A committee tasked with reviewing the public notification process for concentrated animal feeding permit applications in the state, will have its first meeting this week.
Public notice is given when a general permit is issued, and anyone can apply for CAFO coverage under that permit, as long as the applicant’s nutrient management plan is published on the Arkansas Department of Environmental Quality website for a minimum of 30 days.
Ryan Benefield, deputy director of the ADEQ says this process is being reviewed by a committee formed during this year’s legislative session.
The Supreme Court says an Arkansas prison inmate must be allowed to grow a short beard in accordance with his religious beliefs, at least temporarily.
The justices said in a brief order Thursday that state corrections officials may not enforce their grooming policy prohibiting beards against Gregory Holt, who says his Muslim beliefs require him to grow a beard.
Holt filed a handwritten plea to the court asking that he be allowed to grow and keep a half-inch beard, at least until the justices decide whether to take up his full appeal.
A federal judge has rejected a request for a preliminary injunction to block an Arkansas law that prohibits registered sex offenders from receiving Medicaid funds.
U.S. District Judge Billy Roy Wilson issued the ruling Thursday denying the request by Dr. Lonnie Joseph Parker while Parker challenges the constitutionality of the law that was approved by the state Legislature earlier this year and took effect Aug. 16.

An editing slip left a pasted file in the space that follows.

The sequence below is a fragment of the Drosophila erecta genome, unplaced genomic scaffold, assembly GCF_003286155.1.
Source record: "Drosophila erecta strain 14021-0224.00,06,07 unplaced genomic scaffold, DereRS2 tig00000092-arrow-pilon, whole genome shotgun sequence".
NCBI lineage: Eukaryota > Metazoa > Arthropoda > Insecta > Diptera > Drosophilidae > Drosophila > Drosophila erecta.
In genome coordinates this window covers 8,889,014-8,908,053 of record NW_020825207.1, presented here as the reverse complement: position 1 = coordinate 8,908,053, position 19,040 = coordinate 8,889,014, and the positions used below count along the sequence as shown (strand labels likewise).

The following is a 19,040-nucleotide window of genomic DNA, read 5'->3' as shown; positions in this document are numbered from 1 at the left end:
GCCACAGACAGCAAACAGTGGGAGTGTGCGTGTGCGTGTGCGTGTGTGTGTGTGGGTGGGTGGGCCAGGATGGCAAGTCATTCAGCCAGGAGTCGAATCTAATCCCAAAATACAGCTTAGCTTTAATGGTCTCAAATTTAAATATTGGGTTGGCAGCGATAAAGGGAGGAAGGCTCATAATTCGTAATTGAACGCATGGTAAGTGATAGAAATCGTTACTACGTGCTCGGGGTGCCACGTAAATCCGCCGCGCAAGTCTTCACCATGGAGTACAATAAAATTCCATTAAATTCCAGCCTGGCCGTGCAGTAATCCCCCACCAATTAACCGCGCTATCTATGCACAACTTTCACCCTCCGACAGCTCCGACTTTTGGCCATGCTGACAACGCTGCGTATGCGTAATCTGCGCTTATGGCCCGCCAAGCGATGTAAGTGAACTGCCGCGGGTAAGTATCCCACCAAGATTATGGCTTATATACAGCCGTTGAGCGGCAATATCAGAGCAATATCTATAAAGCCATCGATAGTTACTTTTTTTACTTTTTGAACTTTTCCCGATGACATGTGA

While it’s far from a done deal, Arkansas Attorney General Dustin McDaniel says the state and three Pulaski County school districts have reached an agreement that would end years of special payments to help desegregate schools.
McDaniel unveiled the new proposal during a legislative subcommittee meeting Thursday, which school boards and the Legislative Council would have to agree to.
“It is a very fair deal for all concerned and in my opinion, that includes Joshua. I hope that they will consent to being a party to it,” McDaniel told reporters after the hearing.
A Little Rock Clinic has been chosen for a national study of sufferers of Sickle-cell disease, according to a press release.
The trial, led by private firm Selexys Pharmaceuticals, will include 175 patients who will receive the drug SelG1, a humanized antibody used to prevent the binding of blood cells that can cause chronic pain in sickle-cell patients. Many participants will receive high or low doses depending on the extent of their pain while others will receive a placebo.
A Republican candidate for a state Senate seat says he cannot overcome the 67-margin that separated him from the leader in a primary runoff, but a Democratic candidate wants to see if he picks up any votes in a canvass.
Ascent Children Services CEO Dan Sullivan says he will not contest balloting that made former AT&T manager John Cooper the GOP nominee for a Senate post from Jonesboro.